Slow to Speak

Slow to Speak

Written by Erik Gernand

My dear brothers and sisters, take note of this: Everyone should be quick to listen, slow to speak and slow to become angry… – James 1:19

Man, oh man.

“I have a friend” who struggles with these things mightily. I bet you have one of “these friends” too – I mean, hypothetically, of course.

Seriously though, how many times have you entered a challenging conversation, maybe with your boss, your spouse, a child, a neighbor or a friend, and your opinions on some matter were at total odds with one another? They start laying out how they feel about a certain situation, and while they’re just getting started, you’re already forming the responses in your mind, waiting for them to take a breath so you can jump in and get your point across.

Or maybe you’ve gotten into an online discussion where the comments are heaped on top of one another with complete disregard for any sort of listening or seeking to understand.

The other day I was in a restaurant where I saw a sign on the walls that said, “Let’s just assume I’m right. It will save time.” I looked at my wife and immediately start laughing…because that’s something I can fall into so easily.

But James calls us to a different way – seek to understand first. Listen. Close your mouth and put yourself in the other person’s shoes. Use some active listening skills and make the first words you speak ones where you’re asking for clarification and deeper understanding before you start presenting your thoughts. And while we’re at it, let’s recognize that anger in the midst of these exchanges doesn’t typically get us anywhere helpful.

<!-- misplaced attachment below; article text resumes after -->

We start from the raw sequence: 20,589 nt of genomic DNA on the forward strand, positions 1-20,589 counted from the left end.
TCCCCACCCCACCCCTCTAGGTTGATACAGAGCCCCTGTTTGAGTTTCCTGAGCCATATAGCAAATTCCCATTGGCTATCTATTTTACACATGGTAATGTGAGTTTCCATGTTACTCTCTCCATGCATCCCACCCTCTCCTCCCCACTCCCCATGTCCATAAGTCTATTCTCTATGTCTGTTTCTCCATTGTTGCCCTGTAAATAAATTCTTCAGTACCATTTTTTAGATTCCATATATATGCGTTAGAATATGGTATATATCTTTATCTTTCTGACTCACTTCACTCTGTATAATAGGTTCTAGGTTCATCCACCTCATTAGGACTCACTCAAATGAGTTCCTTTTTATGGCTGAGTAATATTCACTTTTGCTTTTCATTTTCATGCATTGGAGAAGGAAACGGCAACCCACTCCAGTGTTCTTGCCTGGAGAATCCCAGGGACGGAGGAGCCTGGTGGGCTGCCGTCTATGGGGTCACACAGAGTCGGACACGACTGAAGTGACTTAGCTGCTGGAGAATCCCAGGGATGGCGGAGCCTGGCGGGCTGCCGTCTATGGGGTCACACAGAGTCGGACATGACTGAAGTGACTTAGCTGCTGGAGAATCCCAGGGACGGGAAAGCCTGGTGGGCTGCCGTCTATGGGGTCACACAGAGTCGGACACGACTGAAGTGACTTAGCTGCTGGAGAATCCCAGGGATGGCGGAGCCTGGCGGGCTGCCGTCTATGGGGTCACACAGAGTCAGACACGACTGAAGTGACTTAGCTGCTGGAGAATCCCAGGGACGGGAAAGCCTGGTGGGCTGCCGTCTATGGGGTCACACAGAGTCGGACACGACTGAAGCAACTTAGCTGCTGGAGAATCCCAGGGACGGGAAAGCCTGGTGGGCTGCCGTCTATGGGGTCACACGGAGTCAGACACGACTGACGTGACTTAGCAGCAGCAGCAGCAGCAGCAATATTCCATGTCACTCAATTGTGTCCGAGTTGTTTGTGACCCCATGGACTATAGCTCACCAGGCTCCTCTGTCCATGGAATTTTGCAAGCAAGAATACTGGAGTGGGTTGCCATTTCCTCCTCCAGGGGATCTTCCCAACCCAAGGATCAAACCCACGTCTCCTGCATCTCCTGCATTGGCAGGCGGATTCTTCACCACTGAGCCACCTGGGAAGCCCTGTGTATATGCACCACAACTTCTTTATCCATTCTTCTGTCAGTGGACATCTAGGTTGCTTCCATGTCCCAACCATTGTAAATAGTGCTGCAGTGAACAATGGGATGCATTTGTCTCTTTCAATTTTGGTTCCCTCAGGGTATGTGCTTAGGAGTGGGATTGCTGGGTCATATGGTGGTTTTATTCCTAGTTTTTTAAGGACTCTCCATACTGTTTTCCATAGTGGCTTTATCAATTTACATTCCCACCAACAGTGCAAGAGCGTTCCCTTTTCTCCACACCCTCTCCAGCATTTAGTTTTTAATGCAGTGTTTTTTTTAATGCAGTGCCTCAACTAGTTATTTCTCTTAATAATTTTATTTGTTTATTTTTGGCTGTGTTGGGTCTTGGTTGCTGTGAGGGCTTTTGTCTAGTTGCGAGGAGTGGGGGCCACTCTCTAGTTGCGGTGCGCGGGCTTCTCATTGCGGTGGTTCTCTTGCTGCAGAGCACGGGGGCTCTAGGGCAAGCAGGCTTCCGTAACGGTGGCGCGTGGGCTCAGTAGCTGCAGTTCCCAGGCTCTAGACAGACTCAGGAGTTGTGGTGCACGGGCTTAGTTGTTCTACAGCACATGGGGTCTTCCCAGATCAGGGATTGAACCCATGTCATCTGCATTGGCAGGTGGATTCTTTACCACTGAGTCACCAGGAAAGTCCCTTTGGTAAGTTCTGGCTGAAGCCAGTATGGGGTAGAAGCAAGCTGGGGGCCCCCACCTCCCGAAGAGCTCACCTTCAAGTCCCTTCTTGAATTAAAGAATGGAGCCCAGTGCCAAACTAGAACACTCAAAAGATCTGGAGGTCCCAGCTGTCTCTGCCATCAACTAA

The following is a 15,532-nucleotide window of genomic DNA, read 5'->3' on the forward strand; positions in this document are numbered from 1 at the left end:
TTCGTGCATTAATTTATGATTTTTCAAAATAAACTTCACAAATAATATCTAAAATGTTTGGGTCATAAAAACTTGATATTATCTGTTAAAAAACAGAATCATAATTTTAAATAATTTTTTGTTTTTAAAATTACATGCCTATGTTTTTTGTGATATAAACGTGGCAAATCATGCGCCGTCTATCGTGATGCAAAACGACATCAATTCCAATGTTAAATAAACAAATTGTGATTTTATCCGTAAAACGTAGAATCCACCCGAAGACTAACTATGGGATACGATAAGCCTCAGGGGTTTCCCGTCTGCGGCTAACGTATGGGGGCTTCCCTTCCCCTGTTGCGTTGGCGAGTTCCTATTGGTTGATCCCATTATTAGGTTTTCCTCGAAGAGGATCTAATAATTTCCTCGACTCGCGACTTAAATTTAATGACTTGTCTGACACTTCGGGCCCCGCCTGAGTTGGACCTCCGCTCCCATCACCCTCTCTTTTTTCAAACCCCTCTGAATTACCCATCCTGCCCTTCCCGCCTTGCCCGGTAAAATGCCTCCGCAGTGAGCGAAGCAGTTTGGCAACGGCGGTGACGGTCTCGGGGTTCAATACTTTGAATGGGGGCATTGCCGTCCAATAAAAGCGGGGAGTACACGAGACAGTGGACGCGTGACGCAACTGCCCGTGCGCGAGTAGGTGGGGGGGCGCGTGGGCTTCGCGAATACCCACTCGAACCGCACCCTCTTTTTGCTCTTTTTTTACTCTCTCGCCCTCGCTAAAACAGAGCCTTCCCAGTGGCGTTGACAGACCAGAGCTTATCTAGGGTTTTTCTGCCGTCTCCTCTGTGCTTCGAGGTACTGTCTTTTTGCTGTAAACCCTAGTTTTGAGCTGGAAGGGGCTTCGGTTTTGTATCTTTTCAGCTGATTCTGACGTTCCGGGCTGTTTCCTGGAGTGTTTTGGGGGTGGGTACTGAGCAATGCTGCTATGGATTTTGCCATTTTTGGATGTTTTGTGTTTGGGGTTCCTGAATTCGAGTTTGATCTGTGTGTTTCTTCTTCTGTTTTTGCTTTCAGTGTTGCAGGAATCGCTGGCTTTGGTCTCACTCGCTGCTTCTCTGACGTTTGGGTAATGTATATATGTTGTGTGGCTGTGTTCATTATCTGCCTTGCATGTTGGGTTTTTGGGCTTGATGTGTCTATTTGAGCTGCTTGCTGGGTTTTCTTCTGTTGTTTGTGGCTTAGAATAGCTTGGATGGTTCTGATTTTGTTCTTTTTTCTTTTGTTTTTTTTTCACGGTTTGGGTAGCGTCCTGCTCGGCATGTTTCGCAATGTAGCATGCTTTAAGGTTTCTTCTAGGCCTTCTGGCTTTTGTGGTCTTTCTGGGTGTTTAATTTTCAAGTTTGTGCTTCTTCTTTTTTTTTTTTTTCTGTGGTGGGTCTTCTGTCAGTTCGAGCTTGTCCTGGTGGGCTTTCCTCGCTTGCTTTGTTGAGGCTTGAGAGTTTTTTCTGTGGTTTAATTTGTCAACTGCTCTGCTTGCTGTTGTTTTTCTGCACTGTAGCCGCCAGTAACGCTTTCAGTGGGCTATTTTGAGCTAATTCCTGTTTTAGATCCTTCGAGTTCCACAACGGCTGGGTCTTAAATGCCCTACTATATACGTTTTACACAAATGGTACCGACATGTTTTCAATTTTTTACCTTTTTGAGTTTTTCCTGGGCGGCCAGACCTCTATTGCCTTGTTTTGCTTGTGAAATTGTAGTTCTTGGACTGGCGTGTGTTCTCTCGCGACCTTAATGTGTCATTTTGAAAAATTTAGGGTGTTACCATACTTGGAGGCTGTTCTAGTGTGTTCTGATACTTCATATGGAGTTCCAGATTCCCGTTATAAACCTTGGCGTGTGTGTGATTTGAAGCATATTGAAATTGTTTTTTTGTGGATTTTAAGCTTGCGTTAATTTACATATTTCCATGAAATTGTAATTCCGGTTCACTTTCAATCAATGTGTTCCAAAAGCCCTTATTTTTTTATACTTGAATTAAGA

I want to challenge you today, especially in a difficult situation or circumstance, to try and put these words into practice during your conversations. After all, James says shortly after this advice, “Do not merely listen to the word…Do what it says” (James 1:22). So, find a time today, or maybe take every opportunity today, to listen first. Ask clarifying questions next (because this is part of active listening). Then speak with kindness.

There is literally no scenario where that is not good advice. It can potentially be a game-changer in your family and workplace. It is certainly something that would benefit our culture a great deal in general.

May the Lord bless you today as you listen first, speak last and let the anger go.